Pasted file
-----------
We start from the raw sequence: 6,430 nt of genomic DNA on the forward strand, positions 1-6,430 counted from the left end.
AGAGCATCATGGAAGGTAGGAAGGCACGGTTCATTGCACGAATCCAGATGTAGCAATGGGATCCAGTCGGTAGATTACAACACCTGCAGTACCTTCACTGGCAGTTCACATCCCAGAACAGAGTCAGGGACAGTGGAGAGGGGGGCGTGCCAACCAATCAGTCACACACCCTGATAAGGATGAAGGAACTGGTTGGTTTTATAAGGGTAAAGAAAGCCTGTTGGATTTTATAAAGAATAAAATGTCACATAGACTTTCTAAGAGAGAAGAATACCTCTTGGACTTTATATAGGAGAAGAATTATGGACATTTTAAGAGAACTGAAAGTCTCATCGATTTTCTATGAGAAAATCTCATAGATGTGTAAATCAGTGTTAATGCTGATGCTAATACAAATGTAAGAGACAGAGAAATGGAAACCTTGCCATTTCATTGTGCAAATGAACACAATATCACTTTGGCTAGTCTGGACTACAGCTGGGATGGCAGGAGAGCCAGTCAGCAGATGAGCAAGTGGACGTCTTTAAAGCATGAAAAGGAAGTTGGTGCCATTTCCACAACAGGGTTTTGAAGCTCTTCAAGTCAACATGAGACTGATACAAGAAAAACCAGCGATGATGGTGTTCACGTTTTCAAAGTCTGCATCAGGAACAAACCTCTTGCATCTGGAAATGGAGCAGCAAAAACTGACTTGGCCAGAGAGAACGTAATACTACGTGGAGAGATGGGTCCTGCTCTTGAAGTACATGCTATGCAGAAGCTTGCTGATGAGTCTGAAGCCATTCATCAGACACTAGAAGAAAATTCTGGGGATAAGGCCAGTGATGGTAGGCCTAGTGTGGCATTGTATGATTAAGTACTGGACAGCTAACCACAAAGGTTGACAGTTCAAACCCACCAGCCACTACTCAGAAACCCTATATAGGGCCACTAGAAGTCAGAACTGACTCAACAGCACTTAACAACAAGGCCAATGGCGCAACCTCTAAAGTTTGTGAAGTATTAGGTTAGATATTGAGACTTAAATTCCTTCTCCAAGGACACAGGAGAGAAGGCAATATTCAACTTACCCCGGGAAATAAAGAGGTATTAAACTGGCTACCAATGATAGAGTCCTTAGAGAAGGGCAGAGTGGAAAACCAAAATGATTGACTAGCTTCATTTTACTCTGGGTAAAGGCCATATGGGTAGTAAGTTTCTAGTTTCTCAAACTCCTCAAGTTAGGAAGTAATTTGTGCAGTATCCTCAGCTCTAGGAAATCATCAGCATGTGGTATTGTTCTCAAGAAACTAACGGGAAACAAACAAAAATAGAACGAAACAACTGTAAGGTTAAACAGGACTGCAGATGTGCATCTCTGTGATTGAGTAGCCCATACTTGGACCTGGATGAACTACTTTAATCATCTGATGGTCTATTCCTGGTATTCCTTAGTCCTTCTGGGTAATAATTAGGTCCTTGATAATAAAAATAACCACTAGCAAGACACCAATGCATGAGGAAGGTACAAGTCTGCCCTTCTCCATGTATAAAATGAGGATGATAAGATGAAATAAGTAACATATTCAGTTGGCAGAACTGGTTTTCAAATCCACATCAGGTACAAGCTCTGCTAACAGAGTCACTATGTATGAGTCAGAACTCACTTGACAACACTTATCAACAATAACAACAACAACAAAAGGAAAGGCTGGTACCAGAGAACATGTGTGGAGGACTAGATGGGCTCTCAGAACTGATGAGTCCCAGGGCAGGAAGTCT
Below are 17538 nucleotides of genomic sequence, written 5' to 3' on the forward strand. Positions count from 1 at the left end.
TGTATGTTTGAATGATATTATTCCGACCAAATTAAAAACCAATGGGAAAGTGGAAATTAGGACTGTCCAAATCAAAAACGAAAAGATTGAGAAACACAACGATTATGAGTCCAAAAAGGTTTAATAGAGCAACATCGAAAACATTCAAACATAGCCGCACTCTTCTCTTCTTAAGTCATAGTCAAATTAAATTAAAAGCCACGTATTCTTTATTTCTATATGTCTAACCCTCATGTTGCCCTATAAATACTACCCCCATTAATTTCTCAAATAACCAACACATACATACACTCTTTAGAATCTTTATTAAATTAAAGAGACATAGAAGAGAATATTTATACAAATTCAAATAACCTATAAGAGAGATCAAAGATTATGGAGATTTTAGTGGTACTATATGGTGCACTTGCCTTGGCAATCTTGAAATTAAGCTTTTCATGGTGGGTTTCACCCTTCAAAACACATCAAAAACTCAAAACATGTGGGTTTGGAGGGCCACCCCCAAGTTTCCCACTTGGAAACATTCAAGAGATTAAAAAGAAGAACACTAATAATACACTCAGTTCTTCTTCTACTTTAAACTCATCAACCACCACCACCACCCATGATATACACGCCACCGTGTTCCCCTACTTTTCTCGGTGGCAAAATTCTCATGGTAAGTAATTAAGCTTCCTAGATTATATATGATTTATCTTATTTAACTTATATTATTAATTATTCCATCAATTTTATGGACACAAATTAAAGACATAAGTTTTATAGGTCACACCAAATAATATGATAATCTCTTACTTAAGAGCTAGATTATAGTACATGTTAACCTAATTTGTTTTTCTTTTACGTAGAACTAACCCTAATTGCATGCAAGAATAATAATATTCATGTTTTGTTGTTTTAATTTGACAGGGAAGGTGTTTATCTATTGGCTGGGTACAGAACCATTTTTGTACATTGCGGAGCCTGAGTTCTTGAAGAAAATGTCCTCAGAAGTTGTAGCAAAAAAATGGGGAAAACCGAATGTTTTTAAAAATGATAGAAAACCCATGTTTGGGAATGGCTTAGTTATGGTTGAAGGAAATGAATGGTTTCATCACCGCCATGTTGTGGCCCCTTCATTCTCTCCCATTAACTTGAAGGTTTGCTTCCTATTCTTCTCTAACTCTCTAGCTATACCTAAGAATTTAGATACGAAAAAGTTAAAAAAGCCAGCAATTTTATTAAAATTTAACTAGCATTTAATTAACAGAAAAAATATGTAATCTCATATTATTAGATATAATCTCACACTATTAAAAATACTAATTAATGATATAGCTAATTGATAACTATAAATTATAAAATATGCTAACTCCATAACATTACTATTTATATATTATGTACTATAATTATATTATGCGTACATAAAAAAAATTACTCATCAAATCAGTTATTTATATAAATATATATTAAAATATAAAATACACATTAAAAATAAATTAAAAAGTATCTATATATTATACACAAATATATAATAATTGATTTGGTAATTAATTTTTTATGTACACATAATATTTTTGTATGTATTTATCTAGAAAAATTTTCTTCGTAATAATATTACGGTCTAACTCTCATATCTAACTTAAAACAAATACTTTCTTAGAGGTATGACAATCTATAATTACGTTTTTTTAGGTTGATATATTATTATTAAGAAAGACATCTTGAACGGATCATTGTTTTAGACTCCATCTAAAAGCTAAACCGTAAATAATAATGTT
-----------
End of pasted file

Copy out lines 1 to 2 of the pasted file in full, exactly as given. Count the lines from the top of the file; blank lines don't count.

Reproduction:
We start from the raw sequence: 6,430 nt of genomic DNA on the forward strand, positions 1-6,430 counted from the left end.
AGAGCATCATGGAAGGTAGGAAGGCACGGTTCATTGCACGAATCCAGATGTAGCAATGGGATCCAGTCGGTAGATTACAACACCTGCAGTACCTTCACTGGCAGTTCACATCCCAGAACAGAGTCAGGGACAGTGGAGAGGGGGGCGTGCCAACCAATCAGTCACACACCCTGATAAGGATGAAGGAACTGGTTGGTTTTATAAGGGTAAAGAAAGCCTGTTGGATTTTATAAAGAATAAAATGTCACATAGACTTTCTAAGAGAGAAGAATACCTCTTGGACTTTATATAGGAGAAGAATTATGGACATTTTAAGAGAACTGAAAGTCTCATCGATTTTCTATGAGAAAATCTCATAGATGTGTAAATCAGTGTTAATGCTGATGCTAATACAAATGTAAGAGACAGAGAAATGGAAACCTTGCCATTTCATTGTGCAAATGAACACAATATCACTTTGGCTAGTCTGGACTACAGCTGGGATGGCAGGAGAGCCAGTCAGCAGATGAGCAAGTGGACGTCTTTAAAGCATGAAAAGGAAGTTGGTGCCATTTCCACAACAGGGTTTTGAAGCTCTTCAAGTCAACATGAGACTGATACAAGAAAAACCAGCGATGATGGTGTTCACGTTTTCAAAGTCTGCATCAGGAACAAACCTCTTGCATCTGGAAATGGAGCAGCAAAAACTGACTTGGCCAGAGAGAACGTAATACTACGTGGAGAGATGGGTCCTGCTCTTGAAGTACATGCTATGCAGAAGCTTGCTGATGAGTCTGAAGCCATTCATCAGACACTAGAAGAAAATTCTGGGGATAAGGCCAGTGATGGTAGGCCTAGTGTGGCATTGTATGATTAAGTACTGGACAGCTAACCACAAAGGTTGACAGTTCAAACCCACCAGCCACTACTCAGAAACCCTATATAGGGCCACTAGAAGTCAGAACTGACTCAACAGCACTTAACAACAAGGCCAATGGCGCAACCTCTAAAGTTTGTGAAGTATTAGGTTAGATATTGAGACTTAAATTCCTTCTCCAAGGACACAGGAGAGAAGGCAATATTCAACTTACCCCGGGAAATAAAGAGGTATTAAACTGGCTACCAATGATAGAGTCCTTAGAGAAGGGCAGAGTGGAAAACCAAAATGATTGACTAGCTTCATTTTACTCTGGGTAAAGGCCATATGGGTAGTAAGTTTCTAGTTTCTCAAACTCCTCAAGTTAGGAAGTAATTTGTGCAGTATCCTCAGCTCTAGGAAATCATCAGCATGTGGTATTGTTCTCAAGAAACTAACGGGAAACAAACAAAAATAGAACGAAACAACTGTAAGGTTAAACAGGACTGCAGATGTGCATCTCTGTGATTGAGTAGCCCATACTTGGACCTGGATGAACTACTTTAATCATCTGATGGTCTATTCCTGGTATTCCTTAGTCCTTCTGGGTAATAATTAGGTCCTTGATAATAAAAATAACCACTAGCAAGACACCAATGCATGAGGAAGGTACAAGTCTGCCCTTCTCCATGTATAAAATGAGGATGATAAGATGAAATAAGTAACATATTCAGTTGGCAGAACTGGTTTTCAAATCCACATCAGGTACAAGCTCTGCTAACAGAGTCACTATGTATGAGTCAGAACTCACTTGACAACACTTATCAACAATAACAACAACAACAAAAGGAAAGGCTGGTACCAGAGAACATGTGTGGAGGACTAGATGGGCTCTCAGAACTGATGAGTCCCAGGGCAGGAAGTCT